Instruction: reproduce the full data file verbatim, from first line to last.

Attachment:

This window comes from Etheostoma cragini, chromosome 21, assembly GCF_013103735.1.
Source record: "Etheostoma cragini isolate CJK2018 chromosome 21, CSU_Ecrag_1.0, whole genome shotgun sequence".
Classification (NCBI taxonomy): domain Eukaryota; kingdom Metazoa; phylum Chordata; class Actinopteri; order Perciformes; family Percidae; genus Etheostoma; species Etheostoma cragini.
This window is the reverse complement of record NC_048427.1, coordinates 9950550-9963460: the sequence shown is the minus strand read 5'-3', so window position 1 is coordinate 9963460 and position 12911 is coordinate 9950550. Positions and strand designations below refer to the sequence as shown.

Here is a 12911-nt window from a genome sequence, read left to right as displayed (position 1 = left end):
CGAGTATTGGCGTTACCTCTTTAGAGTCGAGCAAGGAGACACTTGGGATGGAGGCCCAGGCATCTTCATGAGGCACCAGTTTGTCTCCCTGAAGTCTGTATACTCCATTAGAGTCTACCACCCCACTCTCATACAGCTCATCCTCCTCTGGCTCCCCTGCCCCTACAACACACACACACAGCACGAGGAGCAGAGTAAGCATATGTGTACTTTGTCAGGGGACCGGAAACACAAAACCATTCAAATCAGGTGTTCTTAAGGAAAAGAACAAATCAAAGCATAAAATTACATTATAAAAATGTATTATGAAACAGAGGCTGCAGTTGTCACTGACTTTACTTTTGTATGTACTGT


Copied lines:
This window comes from Etheostoma cragini, chromosome 21, assembly GCF_013103735.1.
Source record: "Etheostoma cragini isolate CJK2018 chromosome 21, CSU_Ecrag_1.0, whole genome shotgun sequence".
Classification (NCBI taxonomy): domain Eukaryota; kingdom Metazoa; phylum Chordata; class Actinopteri; order Perciformes; family Percidae; genus Etheostoma; species Etheostoma cragini.
This window is the reverse complement of record NC_048427.1, coordinates 9950550-9963460: the sequence shown is the minus strand read 5'-3', so window position 1 is coordinate 9963460 and position 12911 is coordinate 9950550. Positions and strand designations below refer to the sequence as shown.

Here is a 12911-nt window from a genome sequence, read left to right as displayed (position 1 = left end):
CGAGTATTGGCGTTACCTCTTTAGAGTCGAGCAAGGAGACACTTGGGATGGAGGCCCAGGCATCTTCATGAGGCACCAGTTTGTCTCCCTGAAGTCTGTATACTCCATTAGAGTCTACCACCCCACTCTCATACAGCTCATCCTCCTCTGGCTCCCCTGCCCCTACAACACACACACACAGCACGAGGAGCAGAGTAAGCATATGTGTACTTTGTCAGGGGACCGGAAACACAAAACCATTCAAATCAGGTGTTCTTAAGGAAAAGAACAAATCAAAGCATAAAATTACATTATAAAAATGTATTATGAAACAGAGGCTGCAGTTGTCACTGACTTTACTTTTGTATGTACTGT